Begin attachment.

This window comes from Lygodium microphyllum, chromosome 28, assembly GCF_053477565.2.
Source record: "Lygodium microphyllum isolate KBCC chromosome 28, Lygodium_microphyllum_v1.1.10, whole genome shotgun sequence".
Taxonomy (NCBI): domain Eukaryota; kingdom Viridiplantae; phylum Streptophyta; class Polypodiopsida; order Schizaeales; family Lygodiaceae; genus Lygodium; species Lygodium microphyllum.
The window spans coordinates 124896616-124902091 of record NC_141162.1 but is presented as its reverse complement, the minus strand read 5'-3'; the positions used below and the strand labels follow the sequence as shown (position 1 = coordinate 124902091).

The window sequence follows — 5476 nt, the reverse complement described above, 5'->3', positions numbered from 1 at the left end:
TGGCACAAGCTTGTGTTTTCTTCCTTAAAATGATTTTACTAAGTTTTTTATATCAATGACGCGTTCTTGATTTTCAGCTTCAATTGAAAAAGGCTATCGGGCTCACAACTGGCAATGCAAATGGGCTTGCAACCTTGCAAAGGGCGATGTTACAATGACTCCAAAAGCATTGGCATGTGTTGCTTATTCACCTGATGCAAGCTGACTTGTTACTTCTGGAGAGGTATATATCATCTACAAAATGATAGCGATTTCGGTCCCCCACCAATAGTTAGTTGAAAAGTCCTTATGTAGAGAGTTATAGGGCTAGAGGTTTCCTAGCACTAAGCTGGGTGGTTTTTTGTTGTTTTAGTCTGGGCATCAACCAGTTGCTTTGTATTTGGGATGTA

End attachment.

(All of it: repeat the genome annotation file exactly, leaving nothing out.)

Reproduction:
This window comes from Lygodium microphyllum, chromosome 28, assembly GCF_053477565.2.
Source record: "Lygodium microphyllum isolate KBCC chromosome 28, Lygodium_microphyllum_v1.1.10, whole genome shotgun sequence".
Taxonomy (NCBI): domain Eukaryota; kingdom Viridiplantae; phylum Streptophyta; class Polypodiopsida; order Schizaeales; family Lygodiaceae; genus Lygodium; species Lygodium microphyllum.
The window spans coordinates 124896616-124902091 of record NC_141162.1 but is presented as its reverse complement, the minus strand read 5'-3'; the positions used below and the strand labels follow the sequence as shown (position 1 = coordinate 124902091).

The window sequence follows — 5476 nt, the reverse complement described above, 5'->3', positions numbered from 1 at the left end:
TGGCACAAGCTTGTGTTTTCTTCCTTAAAATGATTTTACTAAGTTTTTTATATCAATGACGCGTTCTTGATTTTCAGCTTCAATTGAAAAAGGCTATCGGGCTCACAACTGGCAATGCAAATGGGCTTGCAACCTTGCAAAGGGCGATGTTACAATGACTCCAAAAGCATTGGCATGTGTTGCTTATTCACCTGATGCAAGCTGACTTGTTACTTCTGGAGAGGTATATATCATCTACAAAATGATAGCGATTTCGGTCCCCCACCAATAGTTAGTTGAAAAGTCCTTATGTAGAGAGTTATAGGGCTAGAGGTTTCCTAGCACTAAGCTGGGTGGTTTTTTGTTGTTTTAGTCTGGGCATCAACCAGTTGCTTTGTATTTGGGATGTA